Of all the great train escapes from Melbourne, Rutherglen has to be one of the quirkiest and most wonderful. The tiny country town can be reached for just under $60 return by train from Southern Cross Station – with a grand, listed hotel waiting at the other end (The Victoria Hotel, heaving with brass beds and fireplaces) for as little as $50. So what are you waiting for? This is red wine, bike-for-hire, rock’n’roll escapism at its best – particularly on Easter Sunday, April 8th.
Bullers Winery (a hearty bike ride from the main street of Rutherglen – 2804 Federation Way) is hosting Bullers Rock in the Vines with Eskimo Joe, Tex Perkins, Stonefield and Zoophyte that weekend. But there’s more. So much more. How about a museum which holds a tiny wooden druid – all that remains from a local Rutherglen druid order from 1905? And then there’s the spookily beautiful Victoria Hotel itself, which once had a mortuary downstairs, where rental bikes are now stored.
In its day, the Victoria Hotel had a huge aviary full of canaries on the iron-lace verandah set up by the gloriously named owner, Shadrack Gollings. Now owned by Sean Morris and his partner Sarah (Sean’s career adventures include time at Claridges in London as a brief encounter with the Rolling Stones) it offers charming double bedrooms with shared bathrooms from as little as $50 off-peak. En suite rooms and private suites are also available.
Rutherglen is a one-street town with two rollicking pubs. The Star Hotel was established during the goldrush here in 1860. Its owner John Wallace named the town, after he had won the right to do so, by shouting everyone a round of drinks. Just over the road is the Poachers’ Paradise Hotel, with suitably stuffed trout on the wall.
The reason you’re really here, though, is the world-famous Shiraz, Durif, Cabernet and Muscat, on offer at all the famous local vineyards. You can reach Rutherglen Estates by walking across town (13 Drummond St. Open daily 10am-6pm). To discover the rest, hire a bicycle from the Rutherglen Wine Experience Visitor Information Centre on Main Street for $25 for a half-day – or book one from the Victoria Hotel, should you stay there.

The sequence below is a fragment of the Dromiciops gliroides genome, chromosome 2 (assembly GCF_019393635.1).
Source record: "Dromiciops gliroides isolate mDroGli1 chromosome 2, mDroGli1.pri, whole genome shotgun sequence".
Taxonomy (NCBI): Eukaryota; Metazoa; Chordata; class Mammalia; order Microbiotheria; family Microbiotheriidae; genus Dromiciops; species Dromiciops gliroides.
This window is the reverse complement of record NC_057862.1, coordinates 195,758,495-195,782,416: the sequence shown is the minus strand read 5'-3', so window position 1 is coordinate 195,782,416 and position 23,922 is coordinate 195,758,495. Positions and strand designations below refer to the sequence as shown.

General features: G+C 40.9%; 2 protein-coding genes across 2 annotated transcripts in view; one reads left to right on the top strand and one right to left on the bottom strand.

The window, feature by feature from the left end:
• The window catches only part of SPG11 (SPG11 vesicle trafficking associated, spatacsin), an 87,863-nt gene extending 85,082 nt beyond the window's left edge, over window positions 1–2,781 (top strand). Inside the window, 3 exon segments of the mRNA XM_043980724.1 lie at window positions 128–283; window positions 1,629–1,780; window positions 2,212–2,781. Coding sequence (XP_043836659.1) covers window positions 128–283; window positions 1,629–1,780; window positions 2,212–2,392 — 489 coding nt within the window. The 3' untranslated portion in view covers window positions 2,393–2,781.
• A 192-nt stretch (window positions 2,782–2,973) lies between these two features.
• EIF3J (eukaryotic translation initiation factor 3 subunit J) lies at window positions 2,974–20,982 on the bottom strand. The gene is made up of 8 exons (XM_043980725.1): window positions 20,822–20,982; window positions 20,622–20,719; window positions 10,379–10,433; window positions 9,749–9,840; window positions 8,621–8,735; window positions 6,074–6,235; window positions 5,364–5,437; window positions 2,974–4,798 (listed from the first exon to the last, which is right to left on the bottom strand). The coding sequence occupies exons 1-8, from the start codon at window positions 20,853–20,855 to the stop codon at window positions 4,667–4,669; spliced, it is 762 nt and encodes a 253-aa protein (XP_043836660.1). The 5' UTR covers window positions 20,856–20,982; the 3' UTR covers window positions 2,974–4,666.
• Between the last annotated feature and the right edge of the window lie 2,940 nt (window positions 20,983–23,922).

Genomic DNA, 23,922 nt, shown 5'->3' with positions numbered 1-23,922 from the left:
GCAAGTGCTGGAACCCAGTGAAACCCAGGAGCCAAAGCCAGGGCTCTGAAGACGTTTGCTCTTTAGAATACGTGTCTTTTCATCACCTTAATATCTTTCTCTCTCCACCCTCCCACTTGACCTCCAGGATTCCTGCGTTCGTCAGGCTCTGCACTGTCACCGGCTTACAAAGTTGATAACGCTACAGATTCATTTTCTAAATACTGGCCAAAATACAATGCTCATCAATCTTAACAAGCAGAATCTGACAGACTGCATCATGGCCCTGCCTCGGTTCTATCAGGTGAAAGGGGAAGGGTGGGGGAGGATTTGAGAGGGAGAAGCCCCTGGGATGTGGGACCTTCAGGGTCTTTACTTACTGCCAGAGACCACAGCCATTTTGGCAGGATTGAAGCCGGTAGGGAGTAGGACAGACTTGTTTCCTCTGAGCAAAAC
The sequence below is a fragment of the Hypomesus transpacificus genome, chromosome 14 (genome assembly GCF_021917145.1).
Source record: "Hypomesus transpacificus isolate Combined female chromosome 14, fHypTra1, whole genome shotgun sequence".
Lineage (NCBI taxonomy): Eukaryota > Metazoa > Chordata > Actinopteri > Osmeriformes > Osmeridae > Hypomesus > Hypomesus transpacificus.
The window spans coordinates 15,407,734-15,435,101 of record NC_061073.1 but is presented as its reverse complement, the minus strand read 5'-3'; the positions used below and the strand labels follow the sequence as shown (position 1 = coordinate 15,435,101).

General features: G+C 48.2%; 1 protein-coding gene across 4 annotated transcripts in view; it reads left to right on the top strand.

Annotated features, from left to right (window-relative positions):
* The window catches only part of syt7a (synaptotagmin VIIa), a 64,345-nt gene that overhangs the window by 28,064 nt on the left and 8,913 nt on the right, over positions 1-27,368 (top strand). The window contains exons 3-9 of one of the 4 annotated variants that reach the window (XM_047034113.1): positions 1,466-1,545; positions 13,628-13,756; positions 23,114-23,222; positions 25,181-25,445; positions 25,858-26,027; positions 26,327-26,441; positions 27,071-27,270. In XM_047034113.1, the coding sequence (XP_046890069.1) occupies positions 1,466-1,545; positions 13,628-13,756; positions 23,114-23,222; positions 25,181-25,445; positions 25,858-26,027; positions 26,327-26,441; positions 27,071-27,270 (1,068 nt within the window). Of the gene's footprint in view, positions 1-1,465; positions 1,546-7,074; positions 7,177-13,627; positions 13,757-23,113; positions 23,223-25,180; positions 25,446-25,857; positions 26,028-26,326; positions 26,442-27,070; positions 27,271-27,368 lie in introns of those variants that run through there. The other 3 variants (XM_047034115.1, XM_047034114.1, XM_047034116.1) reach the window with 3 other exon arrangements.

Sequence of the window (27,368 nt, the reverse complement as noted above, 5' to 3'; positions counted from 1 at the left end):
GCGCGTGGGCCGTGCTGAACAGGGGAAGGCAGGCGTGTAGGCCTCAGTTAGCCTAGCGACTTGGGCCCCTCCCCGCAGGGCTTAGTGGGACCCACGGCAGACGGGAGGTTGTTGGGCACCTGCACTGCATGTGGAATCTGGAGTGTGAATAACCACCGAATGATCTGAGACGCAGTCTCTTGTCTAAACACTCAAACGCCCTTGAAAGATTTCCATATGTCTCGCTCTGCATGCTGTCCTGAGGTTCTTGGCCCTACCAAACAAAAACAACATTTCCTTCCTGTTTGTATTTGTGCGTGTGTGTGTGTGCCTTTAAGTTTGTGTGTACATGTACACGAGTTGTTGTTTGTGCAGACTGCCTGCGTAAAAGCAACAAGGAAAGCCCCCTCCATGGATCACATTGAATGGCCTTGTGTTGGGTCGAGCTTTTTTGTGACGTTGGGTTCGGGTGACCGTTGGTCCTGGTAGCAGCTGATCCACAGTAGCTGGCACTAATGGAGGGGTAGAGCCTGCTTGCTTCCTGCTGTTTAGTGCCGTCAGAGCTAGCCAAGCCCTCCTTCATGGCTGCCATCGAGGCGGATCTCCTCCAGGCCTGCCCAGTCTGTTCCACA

It’s easy enough to wobble your way 2km to Jones Winery and Vineyard, and Jones Café. You won’t get lost as a vast wine bottle stands high on a hill, to guide you. Internationally known winemaker Mandy Jones and brother Arthur have some delicious Jones reds to try, once you arrive, and a bulldog called Ruby in attendance at the bar. Ruby is one of the stars of the book Wine Dogs Australia II and is listed as having an obsession with feet. Don’t miss her. (Jones Winery and Vineyard / Jones Café is at 61 Jones Rd)
The town suits all tastes. There’s the four-star Tuileries Accommodation with its own olive grove, tennis court and pool (13-35 Drummond St) – or the lakeside Rutherglen Caravan and Tourist Park complete with ducks (72 Murray St).
Go on a Sunday to find out more about the mysterious Rutherglen druids, at the Common School Museum. The old town bell is also in there, once used by locals to clang each other over the head. If it’s hot, and it will be in summer (the Rutherglen wine-friendly climate is comparable to Tuscany, don’t miss a dip in the 1930s-built swimming pool. In this one-street town, everything is a walk away from the fittingly-named Main Street, which is part of the attraction. There you’ll also find an award-winning pie shop (Parker Pies) with emu and crocodile on the menu – and some excellent secondhand bookstores. For lovely presents to take home, or just a travel candle for your room, visit Passionflora.
Rutherglen has festivals and farmers markets all year round. For an overview of all accommodation, vineyards and car hire in the area visit www.rutherglenvic.com.
Writer Jessica Adams is an editor at Holiday Goddess.